These days, I find myself more afraid of the surgeon’s knife than anything I might run into at Bobby Mackey’s or beneath the streets of Edinburgh. I’ve had a few close calls in the past – even died on the table once – I remember it better than what happened this morning. It was surprisingly fascinating, and as I slipped away, I understood what was happening. I knew, almost instantly that I was on my way out, and I needed to embrace it quickly.
Of course, I came back, and some months later found myself trying to deal with a very severely detached retina. Those results were less spectacular, and since then, I’ve faced an increasingly darker world come in and out of focus at will. Sometimes, lately, things have seemed so dim that I began closing my eyes completely – practicing; preparing for the worst; hoping to discover something I will be able to do on my own should the almost unthinkable actually come to pass.
But as has been the case so often, for me there is a second chance – cornea transplants. Details aside, there are risks in my case. But it’s exciting! The odds are good, even though they also include the possibility of failure. Failure will mean that I lose what little vision I have now, and my constant dusk will slowly turn to night, as I eventually lose all sight.
I don’t mention this for sympathy. Sympathy, I don’t need. And I don’t need words of encouragement or wisdom or “stiff-upper-lip” stuff. But I am afraid. It overtakes me at least once a day. Only for a few seconds, usually, but long enough to understand the enormity of the predicament I face, and long enough to tell myself that fear is a needless emotion.
I know myself pretty well, and I won’t be bitter or feel cheated. I’ll understand how these things go, and I’ll be able to face the results no matter what they are. I will be thankful too, because I know it won’t matter in the scheme of things, and will lead me to get on with the goodness of living and not dwell on the bad. I will be strong, so I will prevail.
The paranormal has been responsible for this thinking in many ways. It has given me a perspective on life that I never would have realized on my own. I’m so totally certain that there is a rich afterlife, that upon occasion, I actually begin to glimpse the meaning of this life. Or so I think. But it certainly doesn’t include self-absorption and pity. I’ve heard from so many distant voices that my mind has been opened; my heart as well. My faith has grown stronger, and while I don’t believe it’s my place to preach on such matters, I am compelled to say that God has been good, and I am grateful for the lessons provided through this paranormal.
I believe there are examples in life that speak to the next life – ways we can determine what is in store for us, if we only take the time to look. There are no real mysteries, just undiscovered treasures – bounty for the taking, buried in the beauty that surrounds us in this glorious place. Truths we can only find within our souls. There is nothing hidden, but I think it demands a certain kind of diligence on our part. We’re meant to seek and search as far as our lives will allow us, and with whatever resources we’re given. There’s nothing new under the sun, but the whole of existence is worthy of rediscovery – daily, and we should experience it through the prism of our own vision and thoughts.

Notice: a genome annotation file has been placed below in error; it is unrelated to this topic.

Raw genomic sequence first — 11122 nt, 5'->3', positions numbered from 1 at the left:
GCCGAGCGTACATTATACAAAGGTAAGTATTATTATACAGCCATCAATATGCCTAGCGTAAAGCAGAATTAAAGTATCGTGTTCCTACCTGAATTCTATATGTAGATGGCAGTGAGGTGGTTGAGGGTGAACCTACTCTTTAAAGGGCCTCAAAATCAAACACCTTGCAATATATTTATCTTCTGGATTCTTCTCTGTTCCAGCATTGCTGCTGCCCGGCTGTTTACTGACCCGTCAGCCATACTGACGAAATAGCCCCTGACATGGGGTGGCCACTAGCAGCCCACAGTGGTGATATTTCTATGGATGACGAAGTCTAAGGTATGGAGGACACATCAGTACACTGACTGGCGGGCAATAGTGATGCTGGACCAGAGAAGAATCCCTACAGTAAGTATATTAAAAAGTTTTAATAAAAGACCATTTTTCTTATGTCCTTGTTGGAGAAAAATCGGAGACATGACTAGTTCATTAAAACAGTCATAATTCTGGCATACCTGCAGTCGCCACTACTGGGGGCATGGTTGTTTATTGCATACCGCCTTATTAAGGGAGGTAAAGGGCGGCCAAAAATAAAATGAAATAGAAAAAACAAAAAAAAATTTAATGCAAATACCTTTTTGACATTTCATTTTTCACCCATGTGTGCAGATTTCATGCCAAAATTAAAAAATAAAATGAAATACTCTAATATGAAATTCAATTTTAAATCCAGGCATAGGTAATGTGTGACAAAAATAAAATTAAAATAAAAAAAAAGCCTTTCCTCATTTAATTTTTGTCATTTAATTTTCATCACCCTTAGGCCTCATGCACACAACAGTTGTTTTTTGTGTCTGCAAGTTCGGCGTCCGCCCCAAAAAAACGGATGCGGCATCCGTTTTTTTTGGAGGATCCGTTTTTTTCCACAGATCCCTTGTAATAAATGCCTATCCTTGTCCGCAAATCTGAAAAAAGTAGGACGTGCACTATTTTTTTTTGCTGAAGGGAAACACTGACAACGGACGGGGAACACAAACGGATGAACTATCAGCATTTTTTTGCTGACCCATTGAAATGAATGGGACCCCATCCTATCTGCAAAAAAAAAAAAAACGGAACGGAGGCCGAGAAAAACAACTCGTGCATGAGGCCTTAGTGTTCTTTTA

I am often reminded of an EVP I once recorded. When asked if he came to visit often, the voice responded “now and then.” On the surface, it is a logical answer to an honest question, but I have come to see it slightly differently. Even though I do not seek wisdom from my invisible friends, they occasionally give me pause. Perhaps because of the nature of their existence, I tend to listen more carefully.
Life in general is a now and then proposition – nothing is always, or never. We love now and then, cry now and then, feel powerful now and then, and now and then, we face our mortality. It’s natural to be fearful of things like the surgeon’s knife; of that nasty anesthesia. Or of anything that threatens us – especially if it threatens us with the unknown.
But the afterlife is different – more mysterious than unknown; unfamiliar, perhaps. It seems to beckon us in a strange and indefinable way. The paranormal doesn’t threaten us with the slip of a knife or the inability to awake from anesthesia. It doesn’t cause infection or give us life-altering diseases. The paranormal doesn’t decimate the population with war or genocide; beat our children, or cause our crops to fail. Instead, it previews the hereafter, introduces us to our inevitability and promises forever. And if we can avoid that “run dude run” moment and stop to learn from the experience instead, it has the potential to enrich us in ways not available elsewhere.
The worst that can happen to me is that I will not awaken here, but somewhere else instead. But I’m okay with that, because I know my fear is not of where, but only of when. I may not be ready just now, but who is? Those of us who have chosen to look into the unfamiliar should not waste the opportunity. We’re afforded the experience so we can learn from it. These glimpses do not come from our ambition or intelligence, or any machinations we create – all of it has always just been there to find. What we call the paranormal is a classroom – an advanced course in the complex curriculum of living. A pass/fail course we’re not required to take, but one that gives us an edge. So, be grateful brethren – the truth is right before you, and you will find it – “now and then.”